The House Intelligence Committee has launched a working group to address renewing one the country’s most controversial spy tools, a heavy lift made more challenging by growing GOP distrust of the intelligence community. 

The group, comprised of three members of each party, will weigh Section 702 of the Foreign Intelligence Surveillance Act (FISA), which allows for the warrantless surveillance of foreigners outside of the United States, even while they are communicating with U.S. citizens on domestic soil.

The law is set to expire at the end of the year, and while its reauthorization is widely backed by Intelligence members, it faces hurdles before the broader legislature. 

“I believe that the reauthorization of Section 702 is necessary to ensure the Intelligence Community maintains its ability to collect invaluable foreign intelligence to stay a step ahead of our adversaries, but corrections must be made to protect American citizens’ constitutional rights,” Intelligence Committee Chair Mike Turner (R-Ohio) said in a release announcing the appointment of members to the group.

“Unfortunately, there have been significant and egregious abuses of Section 702 that have eroded the trust of the American people, putting FISA’s reauthorization at risk.”

Critics see FISA Section 702 as ripe for abuse. Though the law doesn’t allow it to be used to target U.S. citizens, they argue the warrantless system doesn’t include enough oversight as it sweeps in the communications of Americans communicating with foreigners.

Rep. Darren LaHood (R-Ill.), who is set to lead the working group, raised that issue himself in a recent hearing, saying he was improperly queried as a result of the law.

“This careless abuse of this critical tool by the FBI is unfortunate. Ironically, I think it gives me a good opportunity and a unique perspective about what’s wrong with the FBI,” he said earlier this month at a hearing with intelligence leaders.

While Republican skepticism towards the renewal push comes amid broader GOP attack on the independence of the FBI, lawmakers on the left have expressed concerns that such tools can disproportionately impact people of color and otherwise infringe upon constitutional rights. 

Rep. Pramila Jayapal (D-Wash.), the chairwoman of the House Progressive Caucus, has said the reauthorization process “must include meaningful reforms to protect Fourth Amendment rights” against unreasonable searches and seizures. 

Other members of the working group include Republican Reps. Chris Stweart (Utah) and Brian Fitzpatrick (Penn.), and Democratic Reps. Andre Carson (Ind.), Joaquin Castro (Texas) and Jason Crow (Colo.).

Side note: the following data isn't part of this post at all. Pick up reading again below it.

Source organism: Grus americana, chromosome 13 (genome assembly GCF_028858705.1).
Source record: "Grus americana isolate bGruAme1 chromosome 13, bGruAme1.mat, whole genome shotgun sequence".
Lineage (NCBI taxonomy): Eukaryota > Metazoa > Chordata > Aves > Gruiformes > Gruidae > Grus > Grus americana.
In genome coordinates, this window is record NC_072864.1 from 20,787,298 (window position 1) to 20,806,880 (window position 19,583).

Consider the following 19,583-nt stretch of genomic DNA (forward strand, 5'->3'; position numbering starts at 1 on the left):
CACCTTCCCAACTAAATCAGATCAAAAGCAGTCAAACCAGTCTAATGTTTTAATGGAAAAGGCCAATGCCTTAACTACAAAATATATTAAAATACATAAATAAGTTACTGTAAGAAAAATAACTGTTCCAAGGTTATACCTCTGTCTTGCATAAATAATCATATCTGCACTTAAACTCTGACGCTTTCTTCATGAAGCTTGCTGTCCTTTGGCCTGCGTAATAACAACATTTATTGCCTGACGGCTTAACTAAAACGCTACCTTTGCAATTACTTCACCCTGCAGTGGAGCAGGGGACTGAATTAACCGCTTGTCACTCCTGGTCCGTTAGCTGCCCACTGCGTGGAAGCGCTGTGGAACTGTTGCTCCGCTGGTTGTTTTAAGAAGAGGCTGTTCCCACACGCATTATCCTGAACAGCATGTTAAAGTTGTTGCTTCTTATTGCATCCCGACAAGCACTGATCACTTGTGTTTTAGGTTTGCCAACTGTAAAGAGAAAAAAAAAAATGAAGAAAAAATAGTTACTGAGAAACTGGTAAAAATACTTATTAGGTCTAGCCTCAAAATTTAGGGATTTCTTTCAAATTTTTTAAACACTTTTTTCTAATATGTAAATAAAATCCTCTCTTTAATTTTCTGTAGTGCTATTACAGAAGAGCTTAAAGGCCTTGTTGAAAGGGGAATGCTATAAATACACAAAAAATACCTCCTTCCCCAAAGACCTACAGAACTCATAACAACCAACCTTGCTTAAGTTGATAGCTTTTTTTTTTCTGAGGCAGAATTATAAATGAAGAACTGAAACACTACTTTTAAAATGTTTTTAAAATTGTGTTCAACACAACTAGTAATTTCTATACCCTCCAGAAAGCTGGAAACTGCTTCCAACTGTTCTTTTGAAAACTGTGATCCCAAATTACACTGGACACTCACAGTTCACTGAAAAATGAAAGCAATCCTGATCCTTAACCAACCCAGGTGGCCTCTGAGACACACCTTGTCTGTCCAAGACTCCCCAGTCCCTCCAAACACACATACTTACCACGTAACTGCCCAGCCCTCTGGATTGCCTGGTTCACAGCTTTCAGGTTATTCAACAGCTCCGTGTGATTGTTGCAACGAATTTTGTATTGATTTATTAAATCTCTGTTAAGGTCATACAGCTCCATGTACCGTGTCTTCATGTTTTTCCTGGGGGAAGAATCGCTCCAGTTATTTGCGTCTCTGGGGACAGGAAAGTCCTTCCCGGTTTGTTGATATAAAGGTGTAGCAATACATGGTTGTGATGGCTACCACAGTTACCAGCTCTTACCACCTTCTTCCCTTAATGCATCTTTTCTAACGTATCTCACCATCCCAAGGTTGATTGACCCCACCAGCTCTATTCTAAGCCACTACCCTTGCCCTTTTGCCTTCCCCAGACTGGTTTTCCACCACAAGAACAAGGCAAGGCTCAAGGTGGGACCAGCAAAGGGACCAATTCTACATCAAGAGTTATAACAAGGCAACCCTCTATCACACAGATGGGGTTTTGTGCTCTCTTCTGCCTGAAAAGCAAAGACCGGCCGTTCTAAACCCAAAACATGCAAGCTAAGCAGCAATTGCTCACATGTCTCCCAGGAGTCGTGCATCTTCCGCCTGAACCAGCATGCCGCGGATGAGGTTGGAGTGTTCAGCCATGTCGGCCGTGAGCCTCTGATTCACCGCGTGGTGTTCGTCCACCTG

The intelligence community has already kicked off their own lobbying for the reauthorization, with Attorney General Merrick Garland and Director of National Intelligence Avril Haines sending a letter to lawmakers noting information acquired through Section 702 helped disrupt terrorist plots and attempts by adversaries to recruit U.S.-based spies.

In one case, information was used to stop components for weapons of mass destruction from reaching adversaries, and in another, information contributed to the U.S. killing of al-Qaeda leader Ayman al-Zawahiri last year.

Stewart previously told The Hill Intelligence members will also have to make a push for the law.

“So it hasn’t been a slam dunk for a while. It wasn’t a slam dunk in ‘18, right? It was hard. And I pushed hard for FISA reauthorization then. But it’s going to be harder this year. And I think there’s a number of reasons,” he said.

“I just think it’s going to take a lot of work and a lot of kind of one-on-one conversations with people. The key to getting us there is to show the success we’ve had with 702, to show examples of where it’s been important in the last two years.”

Rep. Jim Himes (D-Conn.), the top Democrat on the committee, said they would also explore reforms that could help win over skeptical lawmakers.

“FISA 702 is a powerful tool that the Intelligence Community uses every day to prevent terrorist attacks, disrupt cyber attacks, and gain unique intelligence insights on foreign targets,” he said in a statement. 

“Allowing this critical authority to lapse would be deeply negligent and put our national security at risk. At the same time, it is our duty as Representatives to ensure that these authorities do not violate Americans’ constitutionally protected rights and to look at further reforms to protect those rights.”